by Sarah Hards
Last week, the Government’s latest strategy for behaviour change, “Nudge”, came under fire from the House of Lords Select Committee on Science and Technology. Nudge is a controversial topic, and this latest development raises important questions about how policy can promote sustainable lifestyles.
In a nutshell, nudge suggests that people are not rational decision-makers, but make choices largely based on habit, inertia and sub-conscious cues in their environments. This means that we can be led towards better choices through the manipulation of our surroundings and the way that options are presented to us. For example, if recycling bins were larger and general waste bins smaller, people might recycle more. They wouldn’t have to be persuaded that recycling is a good thing to do – or even think about it at all.
One existing policy that uses nudge principles involves Energy Performance Certificates (EPCs) for buildings. Since 2008 these must be shown to new buyers or renters of a property, to inform them of its energy efficiency. The idea of policies like these is that no limits are imposed on individual freedom; people still choose where to live. What’s more, proponents of nudge suggest these policies should be relatively cheap to implement. It’s not surprising this approach would appeal to cost-conscious Conservatives.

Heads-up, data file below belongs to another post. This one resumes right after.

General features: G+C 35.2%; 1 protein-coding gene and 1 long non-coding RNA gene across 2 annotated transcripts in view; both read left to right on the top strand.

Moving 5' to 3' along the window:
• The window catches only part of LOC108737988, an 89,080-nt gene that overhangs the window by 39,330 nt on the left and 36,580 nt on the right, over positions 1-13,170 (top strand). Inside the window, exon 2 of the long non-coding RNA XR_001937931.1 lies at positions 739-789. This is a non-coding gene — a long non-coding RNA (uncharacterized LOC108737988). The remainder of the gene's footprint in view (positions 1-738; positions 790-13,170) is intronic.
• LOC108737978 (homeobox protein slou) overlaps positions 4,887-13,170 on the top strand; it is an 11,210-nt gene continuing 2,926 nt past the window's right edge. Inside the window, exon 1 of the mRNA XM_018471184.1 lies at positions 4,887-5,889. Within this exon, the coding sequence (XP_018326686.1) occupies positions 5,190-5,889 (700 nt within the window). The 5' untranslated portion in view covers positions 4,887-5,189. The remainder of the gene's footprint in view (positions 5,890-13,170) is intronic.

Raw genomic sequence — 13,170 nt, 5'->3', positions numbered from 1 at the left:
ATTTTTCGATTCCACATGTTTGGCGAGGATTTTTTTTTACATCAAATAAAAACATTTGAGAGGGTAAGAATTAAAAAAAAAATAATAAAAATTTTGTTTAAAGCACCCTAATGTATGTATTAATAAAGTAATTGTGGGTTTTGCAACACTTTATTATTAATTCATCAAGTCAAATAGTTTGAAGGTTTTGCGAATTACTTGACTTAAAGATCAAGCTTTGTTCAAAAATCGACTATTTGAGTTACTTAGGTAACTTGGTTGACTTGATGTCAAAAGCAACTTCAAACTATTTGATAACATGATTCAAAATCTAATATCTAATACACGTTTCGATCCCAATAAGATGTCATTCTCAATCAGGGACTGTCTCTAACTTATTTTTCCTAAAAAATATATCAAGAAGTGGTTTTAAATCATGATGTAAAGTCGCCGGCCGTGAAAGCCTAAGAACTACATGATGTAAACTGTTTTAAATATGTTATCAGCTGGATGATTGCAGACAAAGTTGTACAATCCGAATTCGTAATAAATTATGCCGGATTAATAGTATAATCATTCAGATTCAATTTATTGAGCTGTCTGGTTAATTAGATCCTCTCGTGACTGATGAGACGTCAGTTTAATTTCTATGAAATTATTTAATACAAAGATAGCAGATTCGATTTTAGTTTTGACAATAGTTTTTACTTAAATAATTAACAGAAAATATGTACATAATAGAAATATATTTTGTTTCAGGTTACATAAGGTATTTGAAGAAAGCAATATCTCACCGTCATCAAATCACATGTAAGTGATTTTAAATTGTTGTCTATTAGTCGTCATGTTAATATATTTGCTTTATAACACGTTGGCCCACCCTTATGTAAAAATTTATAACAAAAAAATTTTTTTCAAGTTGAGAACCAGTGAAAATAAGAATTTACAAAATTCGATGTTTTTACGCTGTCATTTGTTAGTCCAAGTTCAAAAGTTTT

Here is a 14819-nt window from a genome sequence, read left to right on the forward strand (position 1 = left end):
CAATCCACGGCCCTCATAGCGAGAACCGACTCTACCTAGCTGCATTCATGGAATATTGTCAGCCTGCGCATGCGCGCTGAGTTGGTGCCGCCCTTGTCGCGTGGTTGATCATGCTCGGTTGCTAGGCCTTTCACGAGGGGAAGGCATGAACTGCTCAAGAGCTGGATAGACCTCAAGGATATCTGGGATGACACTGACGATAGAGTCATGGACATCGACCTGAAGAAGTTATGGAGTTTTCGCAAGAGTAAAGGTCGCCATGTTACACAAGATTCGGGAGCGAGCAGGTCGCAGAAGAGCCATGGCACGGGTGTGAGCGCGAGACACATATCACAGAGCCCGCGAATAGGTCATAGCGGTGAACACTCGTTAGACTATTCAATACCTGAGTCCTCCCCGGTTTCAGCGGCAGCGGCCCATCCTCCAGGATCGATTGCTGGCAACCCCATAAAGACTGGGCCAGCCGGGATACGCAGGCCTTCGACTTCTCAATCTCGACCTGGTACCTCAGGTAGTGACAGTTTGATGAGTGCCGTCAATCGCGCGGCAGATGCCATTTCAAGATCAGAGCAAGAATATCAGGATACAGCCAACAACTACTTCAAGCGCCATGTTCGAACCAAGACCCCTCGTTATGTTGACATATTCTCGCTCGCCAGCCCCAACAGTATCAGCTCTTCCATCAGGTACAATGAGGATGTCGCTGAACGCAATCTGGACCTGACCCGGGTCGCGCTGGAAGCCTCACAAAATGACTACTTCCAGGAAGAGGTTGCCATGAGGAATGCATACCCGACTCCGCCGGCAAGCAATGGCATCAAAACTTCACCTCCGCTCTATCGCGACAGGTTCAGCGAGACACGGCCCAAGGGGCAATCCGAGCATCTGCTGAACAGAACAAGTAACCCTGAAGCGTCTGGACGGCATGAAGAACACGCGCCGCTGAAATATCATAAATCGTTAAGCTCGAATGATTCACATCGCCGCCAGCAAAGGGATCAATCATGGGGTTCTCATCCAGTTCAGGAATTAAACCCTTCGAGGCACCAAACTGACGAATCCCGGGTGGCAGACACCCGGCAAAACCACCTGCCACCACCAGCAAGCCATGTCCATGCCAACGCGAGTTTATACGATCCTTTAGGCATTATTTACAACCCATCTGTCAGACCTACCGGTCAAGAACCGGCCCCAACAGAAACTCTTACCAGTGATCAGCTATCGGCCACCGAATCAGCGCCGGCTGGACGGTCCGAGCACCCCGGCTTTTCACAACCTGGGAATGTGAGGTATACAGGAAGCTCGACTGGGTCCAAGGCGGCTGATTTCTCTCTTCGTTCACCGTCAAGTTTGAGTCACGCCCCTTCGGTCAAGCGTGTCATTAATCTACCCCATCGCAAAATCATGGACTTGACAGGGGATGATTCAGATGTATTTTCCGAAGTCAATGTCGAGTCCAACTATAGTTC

But the Lords Committee found little evidence to suggest that nudging really works. They concluded that:
“Instead, a whole range of measures – including some regulatory measures – will be needed to change behaviour.” 1
This has some personal resonance, as I’ve just moved to a house which has the lowest possible rating for energy-efficiency. I saw the EPC, but other needs and priorities meant I chose to take the house anyway, so the policy had no effect. In contrast, if landlords were subject to regulation requiring higher energy-efficiency, many people might enjoy warmer, cheaper and greener homes.
Nudge has also been challenged more fundamentally. In a report for the new think tank, Green House, Professor Andy Dobson argues that nudge:
“fails to engage people at the level of principle. Likewise it is fundamentally anti-democratic in its determination to change behaviour without us knowing it is being changed.” 2
He suggests that what we really need is “sustainability citizenship”: active public participation in pro-environmental policy and practice. Few would disagree with that goal, but it’s ambitious. Can we nudge our policy-makers into making it happen?